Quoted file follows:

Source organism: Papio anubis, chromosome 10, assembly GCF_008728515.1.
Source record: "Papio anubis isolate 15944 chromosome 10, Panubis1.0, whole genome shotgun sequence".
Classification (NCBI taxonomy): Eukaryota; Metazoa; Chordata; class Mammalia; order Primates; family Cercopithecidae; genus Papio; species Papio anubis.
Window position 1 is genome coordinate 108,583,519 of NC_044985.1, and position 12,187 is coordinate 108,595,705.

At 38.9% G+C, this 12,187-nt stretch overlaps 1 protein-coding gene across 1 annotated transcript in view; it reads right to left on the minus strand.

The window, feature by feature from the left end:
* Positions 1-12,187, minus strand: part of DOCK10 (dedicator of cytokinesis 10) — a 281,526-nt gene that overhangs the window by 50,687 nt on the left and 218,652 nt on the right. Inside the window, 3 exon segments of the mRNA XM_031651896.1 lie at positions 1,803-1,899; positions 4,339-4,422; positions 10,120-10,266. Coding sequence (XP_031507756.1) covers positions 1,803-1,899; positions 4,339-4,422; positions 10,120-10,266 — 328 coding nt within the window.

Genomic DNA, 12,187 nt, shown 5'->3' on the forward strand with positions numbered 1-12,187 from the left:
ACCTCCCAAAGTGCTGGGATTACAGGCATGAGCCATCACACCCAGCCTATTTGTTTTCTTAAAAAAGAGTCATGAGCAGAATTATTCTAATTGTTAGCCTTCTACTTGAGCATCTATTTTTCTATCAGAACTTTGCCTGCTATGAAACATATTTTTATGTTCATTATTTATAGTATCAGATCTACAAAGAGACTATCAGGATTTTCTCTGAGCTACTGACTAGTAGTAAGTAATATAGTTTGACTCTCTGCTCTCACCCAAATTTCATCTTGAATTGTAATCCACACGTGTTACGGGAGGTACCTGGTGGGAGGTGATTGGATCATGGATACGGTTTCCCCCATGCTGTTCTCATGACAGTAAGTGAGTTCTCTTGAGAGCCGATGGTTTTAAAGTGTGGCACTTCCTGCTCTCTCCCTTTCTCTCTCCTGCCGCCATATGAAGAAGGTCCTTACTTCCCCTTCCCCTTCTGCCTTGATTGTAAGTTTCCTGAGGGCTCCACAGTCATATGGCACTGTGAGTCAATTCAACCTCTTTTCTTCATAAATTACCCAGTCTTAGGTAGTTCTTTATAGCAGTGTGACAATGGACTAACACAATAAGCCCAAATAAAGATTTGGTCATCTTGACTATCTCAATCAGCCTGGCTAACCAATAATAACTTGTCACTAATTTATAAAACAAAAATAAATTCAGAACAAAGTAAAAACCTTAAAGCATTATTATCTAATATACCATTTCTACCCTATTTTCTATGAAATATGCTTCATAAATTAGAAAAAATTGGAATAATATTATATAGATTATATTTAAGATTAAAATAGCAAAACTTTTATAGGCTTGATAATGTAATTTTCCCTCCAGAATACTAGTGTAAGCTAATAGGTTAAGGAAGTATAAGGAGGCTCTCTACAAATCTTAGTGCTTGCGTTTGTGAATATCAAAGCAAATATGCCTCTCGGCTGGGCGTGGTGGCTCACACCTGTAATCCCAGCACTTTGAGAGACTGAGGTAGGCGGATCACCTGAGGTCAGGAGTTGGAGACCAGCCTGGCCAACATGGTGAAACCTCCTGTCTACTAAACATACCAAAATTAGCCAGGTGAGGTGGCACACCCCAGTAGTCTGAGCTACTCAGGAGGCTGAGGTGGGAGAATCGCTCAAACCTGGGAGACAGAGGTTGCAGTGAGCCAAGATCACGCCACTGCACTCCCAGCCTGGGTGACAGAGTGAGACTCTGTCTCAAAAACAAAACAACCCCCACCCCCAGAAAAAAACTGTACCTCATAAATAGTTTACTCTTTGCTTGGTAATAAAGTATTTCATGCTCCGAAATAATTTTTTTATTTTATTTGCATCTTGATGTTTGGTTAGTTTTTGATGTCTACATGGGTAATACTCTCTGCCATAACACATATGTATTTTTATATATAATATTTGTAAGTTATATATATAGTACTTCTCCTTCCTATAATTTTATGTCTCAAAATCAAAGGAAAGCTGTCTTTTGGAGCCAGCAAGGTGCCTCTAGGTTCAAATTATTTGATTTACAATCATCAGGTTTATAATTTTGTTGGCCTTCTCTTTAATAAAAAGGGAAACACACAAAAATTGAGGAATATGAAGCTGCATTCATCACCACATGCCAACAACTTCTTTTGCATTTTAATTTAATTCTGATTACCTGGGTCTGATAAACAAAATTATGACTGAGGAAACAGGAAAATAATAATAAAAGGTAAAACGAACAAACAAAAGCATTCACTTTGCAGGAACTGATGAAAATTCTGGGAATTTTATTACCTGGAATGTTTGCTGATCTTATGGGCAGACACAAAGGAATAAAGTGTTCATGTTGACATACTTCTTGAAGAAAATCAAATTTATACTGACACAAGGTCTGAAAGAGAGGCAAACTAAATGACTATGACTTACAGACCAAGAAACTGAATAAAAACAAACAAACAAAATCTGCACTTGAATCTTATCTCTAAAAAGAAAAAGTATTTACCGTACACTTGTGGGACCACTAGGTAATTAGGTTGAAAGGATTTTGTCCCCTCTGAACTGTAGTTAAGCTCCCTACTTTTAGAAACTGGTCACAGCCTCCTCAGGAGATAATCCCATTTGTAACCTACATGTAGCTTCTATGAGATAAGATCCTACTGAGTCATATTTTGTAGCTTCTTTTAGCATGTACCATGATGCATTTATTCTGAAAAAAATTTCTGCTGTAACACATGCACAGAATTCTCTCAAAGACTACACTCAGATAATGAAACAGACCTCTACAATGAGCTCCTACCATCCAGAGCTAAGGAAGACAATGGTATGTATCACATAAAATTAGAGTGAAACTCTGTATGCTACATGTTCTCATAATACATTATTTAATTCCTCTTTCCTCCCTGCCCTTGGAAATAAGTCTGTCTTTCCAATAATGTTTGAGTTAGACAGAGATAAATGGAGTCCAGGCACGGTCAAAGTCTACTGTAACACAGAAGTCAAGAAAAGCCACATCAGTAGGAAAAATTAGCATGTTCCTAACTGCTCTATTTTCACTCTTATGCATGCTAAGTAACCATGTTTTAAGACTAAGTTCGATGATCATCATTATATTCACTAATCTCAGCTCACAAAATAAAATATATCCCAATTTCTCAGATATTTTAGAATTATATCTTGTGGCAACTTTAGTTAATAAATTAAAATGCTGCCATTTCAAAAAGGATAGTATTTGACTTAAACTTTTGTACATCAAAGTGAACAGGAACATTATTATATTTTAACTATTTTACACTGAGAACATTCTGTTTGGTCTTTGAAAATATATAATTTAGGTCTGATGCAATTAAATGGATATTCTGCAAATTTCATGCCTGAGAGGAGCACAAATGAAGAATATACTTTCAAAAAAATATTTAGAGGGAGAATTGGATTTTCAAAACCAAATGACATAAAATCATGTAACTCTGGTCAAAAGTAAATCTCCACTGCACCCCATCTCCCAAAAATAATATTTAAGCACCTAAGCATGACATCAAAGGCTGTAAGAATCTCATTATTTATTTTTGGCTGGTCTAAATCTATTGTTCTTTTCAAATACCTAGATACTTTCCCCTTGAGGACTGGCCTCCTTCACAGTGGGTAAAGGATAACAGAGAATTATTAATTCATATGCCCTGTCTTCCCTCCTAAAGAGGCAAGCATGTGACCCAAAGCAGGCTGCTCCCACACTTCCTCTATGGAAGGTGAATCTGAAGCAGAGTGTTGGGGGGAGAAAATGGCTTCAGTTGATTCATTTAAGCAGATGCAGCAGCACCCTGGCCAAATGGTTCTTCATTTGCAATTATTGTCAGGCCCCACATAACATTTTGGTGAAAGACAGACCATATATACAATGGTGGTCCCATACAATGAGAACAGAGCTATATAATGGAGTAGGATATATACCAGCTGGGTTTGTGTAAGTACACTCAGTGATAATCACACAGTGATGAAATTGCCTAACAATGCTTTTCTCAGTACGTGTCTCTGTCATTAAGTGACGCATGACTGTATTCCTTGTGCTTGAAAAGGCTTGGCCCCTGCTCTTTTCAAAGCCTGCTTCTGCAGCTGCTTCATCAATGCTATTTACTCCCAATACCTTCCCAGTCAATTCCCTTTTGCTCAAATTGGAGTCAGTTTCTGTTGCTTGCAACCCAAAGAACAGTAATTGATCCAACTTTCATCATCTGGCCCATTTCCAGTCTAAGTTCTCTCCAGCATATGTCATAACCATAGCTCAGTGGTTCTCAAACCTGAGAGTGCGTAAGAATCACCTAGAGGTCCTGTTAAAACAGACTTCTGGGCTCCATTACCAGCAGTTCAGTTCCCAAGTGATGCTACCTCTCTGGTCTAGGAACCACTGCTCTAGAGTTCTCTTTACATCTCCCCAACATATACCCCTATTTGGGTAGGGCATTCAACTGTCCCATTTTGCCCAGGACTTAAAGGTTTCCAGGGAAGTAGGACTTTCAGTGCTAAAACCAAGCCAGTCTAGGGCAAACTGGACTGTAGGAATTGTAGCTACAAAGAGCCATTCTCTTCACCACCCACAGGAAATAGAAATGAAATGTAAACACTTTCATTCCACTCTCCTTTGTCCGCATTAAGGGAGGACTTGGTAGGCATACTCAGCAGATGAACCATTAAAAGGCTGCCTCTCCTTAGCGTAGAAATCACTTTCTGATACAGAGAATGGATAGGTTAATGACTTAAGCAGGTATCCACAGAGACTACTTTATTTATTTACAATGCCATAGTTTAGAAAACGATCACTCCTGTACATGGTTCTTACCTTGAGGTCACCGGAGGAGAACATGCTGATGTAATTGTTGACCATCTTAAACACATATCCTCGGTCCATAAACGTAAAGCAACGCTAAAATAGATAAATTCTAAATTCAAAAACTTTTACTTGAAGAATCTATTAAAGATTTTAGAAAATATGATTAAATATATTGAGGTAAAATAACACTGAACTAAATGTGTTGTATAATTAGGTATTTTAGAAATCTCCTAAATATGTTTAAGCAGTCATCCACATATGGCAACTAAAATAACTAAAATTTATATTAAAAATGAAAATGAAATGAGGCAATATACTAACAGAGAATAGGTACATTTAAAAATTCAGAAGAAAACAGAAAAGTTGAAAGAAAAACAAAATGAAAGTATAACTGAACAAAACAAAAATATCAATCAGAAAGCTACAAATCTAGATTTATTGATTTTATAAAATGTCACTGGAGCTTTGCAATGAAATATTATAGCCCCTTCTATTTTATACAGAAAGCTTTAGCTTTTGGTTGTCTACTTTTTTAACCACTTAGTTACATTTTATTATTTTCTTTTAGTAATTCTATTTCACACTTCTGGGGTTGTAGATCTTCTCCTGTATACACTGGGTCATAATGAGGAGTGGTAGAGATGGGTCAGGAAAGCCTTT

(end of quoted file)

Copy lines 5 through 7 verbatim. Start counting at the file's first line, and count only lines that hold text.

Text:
At 38.9% G+C, this 12,187-nt stretch overlaps 1 protein-coding gene across 1 annotated transcript in view; it reads right to left on the minus strand.

The window, feature by feature from the left end:
* Positions 1-12,187, minus strand: part of DOCK10 (dedicator of cytokinesis 10) — a 281,526-nt gene that overhangs the window by 50,687 nt on the left and 218,652 nt on the right. Inside the window, 3 exon segments of the mRNA XM_031651896.1 lie at positions 1,803-1,899; positions 4,339-4,422; positions 10,120-10,266. Coding sequence (XP_031507756.1) covers positions 1,803-1,899; positions 4,339-4,422; positions 10,120-10,266 — 328 coding nt within the window.